Olentangy Schools’ July 28 board meeting began with a plea and ended with another one.
Board president Mindy Patrick kicked off the meeting by imploring residents to use discretion and empathy in response to the district’s updated back-to-school plan.
Board member Julie Wagner Feasel wrapped up the gathering by asking for families’ patience as the details of that plan continue to be worked out.
In between, the board approved the One Olentangy: Back Together 2020 Plan, a strategy modified from the one initially released July 13.
The title seemed wishful thinking, given the zeal and contentiousness with which the issue has been discussed and debated among residents online and in person.
Online and in-person is, in fact, how students will return to school in the fall, per the plan – provided Delaware County remains at either Level 2 or 3 (orange or red) in Gov. Mike DeWine’s color-coded, county-by-county Public Health Advisory System, designed to assess the spread of the COVID-19 coronavirus.
In a change from the earlier plan, the district will operate a hybrid attendance model at both Levels 2 and 3.
Superintendent Mark Raiff suggested he expects that’s where the county will be, at least based on current available information.
“We’ll start (the school year) hybrid,” Raiff told board members. “It will give us an opportunity to do social distance at 6 feet and have smaller (student/teacher) ratios. The hybrid learning model offers the best consistency for our students and staff.”
This is, Raiff said, because the county’s risk level has been and projects to be fluid between those two levels.
Indeed, in DeWine’s July 30 update, Delaware County had moved from red to orange, reversing a change from two weeks prior.
Attendance will alternate – 50% of students in-school and 50% at home every day – under the hybrid model. Student population will be divided alphabetically, A-K and L-Z, with allowances for households with different last names to be kept together.
Unchanged from the earlier plan is daily, in-person attendance at Level 1 and fully virtual attendance at Level 4.
Should the district move to virtual attendance, “all classes available in other models will translate and class placements will stay consistent,” said Jack Fette, the district’s chief academic officer. “Classes will be modified for the online environment, but we will provide all services virtually.”
“Our plan is comprehensive for a variety of options, from every day in person to distance learning,” Raiff said after the meeting. “The plan we shared at the board of education meeting on Tuesday allows us to provide options and continue to refine as our environment evolves.”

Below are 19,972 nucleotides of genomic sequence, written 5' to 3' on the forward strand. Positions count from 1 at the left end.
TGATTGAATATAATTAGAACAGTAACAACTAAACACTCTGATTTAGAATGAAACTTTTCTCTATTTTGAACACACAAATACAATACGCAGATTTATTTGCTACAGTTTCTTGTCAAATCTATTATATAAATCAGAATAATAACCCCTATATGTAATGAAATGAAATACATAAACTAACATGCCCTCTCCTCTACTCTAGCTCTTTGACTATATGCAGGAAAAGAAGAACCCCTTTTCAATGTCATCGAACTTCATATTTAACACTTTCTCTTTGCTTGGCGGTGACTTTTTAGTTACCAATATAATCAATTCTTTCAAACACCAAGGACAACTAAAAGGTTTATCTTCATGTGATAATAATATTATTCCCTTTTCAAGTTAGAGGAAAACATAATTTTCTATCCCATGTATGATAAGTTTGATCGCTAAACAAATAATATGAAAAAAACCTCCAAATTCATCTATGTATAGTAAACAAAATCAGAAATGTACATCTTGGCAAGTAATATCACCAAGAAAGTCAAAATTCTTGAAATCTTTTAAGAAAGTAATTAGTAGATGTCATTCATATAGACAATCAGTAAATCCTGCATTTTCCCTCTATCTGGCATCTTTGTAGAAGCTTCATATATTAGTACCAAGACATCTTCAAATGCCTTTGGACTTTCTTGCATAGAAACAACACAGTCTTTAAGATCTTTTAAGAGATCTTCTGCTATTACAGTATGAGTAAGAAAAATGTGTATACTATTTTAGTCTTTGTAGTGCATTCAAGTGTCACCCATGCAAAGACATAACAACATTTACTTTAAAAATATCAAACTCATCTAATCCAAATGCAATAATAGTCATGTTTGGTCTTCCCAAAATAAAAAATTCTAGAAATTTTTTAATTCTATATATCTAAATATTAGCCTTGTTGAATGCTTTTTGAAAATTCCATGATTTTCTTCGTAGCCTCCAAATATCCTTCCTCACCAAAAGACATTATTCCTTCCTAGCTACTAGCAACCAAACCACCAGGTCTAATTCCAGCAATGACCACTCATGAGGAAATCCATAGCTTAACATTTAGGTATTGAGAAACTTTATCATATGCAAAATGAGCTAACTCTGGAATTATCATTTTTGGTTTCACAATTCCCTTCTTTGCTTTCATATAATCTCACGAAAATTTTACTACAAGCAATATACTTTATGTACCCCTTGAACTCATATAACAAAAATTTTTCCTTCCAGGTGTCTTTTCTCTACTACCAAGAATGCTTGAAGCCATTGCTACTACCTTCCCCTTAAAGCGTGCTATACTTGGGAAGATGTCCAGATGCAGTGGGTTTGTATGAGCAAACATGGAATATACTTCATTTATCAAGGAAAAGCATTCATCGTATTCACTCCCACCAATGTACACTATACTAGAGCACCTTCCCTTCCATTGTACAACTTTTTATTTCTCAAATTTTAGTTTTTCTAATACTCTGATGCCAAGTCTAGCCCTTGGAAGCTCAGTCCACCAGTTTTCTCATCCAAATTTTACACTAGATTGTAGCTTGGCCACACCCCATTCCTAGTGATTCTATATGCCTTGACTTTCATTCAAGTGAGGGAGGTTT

The district has not committed to any specific length for any attendance model to start the school year, said district spokeswoman Amanda Beeman. Any changes to the attendance plan based on risk levels will be announced late in a week to begin the next Monday, she said.
Raiff also clarified that the state’s color-coded chart will be one of several data points the district will use to determine any changes to the attendance model. He said the district will not “automatically move from one level to another” based on the state’s risk-level announcement.
“Olentangy Schools will continue to follow recommendations from the Ohio Department of Health, the Delaware General Health District and Olentangy’s curriculum and academic experts,” Beeman added.
Another significant change from the earlier plan is the option to select committed distance learning for just the first semester. The earlier plan required a full-year commitment.
The fully online option is separate from the in-person option, though all students would be assigned an Olentangy teacher and would be grouped with other students from their school as much as possible.
“Students will be interacting in real time with a teacher and a group of classmates,” Fette said. “All student work will be completed on the computer and students can expect to be engaging with teachers over a typical work/school day.
“We’re not just placing kids in an online program; we are assigning kids an Olentangy teacher,” he said. “It will be an authentic, albeit new, Olentangy experience.”
However, the nature of the fully online learning program will mean certain co-curricular offerings will not be available to students selecting this option, Beeman said.
Fette told board members the district is working with some online instruction partners to try to fill in gaps in some curriculum areas, but said it’s likely some courses will just not be able to be offered in the distance-learning model.
Families had until Aug. 2 to make their selection for committed distance learning. This was to allow as much time as possible for teachers and students to be assigned before the start of school Aug. 31, Fette said.
The district also has identified teachers interested in the online learning model and will take that into account when making staffing decisions, Fette said.
The district has set Aug. 14 as a deadline to let teachers know where and how they will be teaching.
As of July 28, about 2,000 students had signed up for committed distance learning, Fette told board members.
Detailed plans for preschool, transportation, food service and custodial operations also were shared with the board.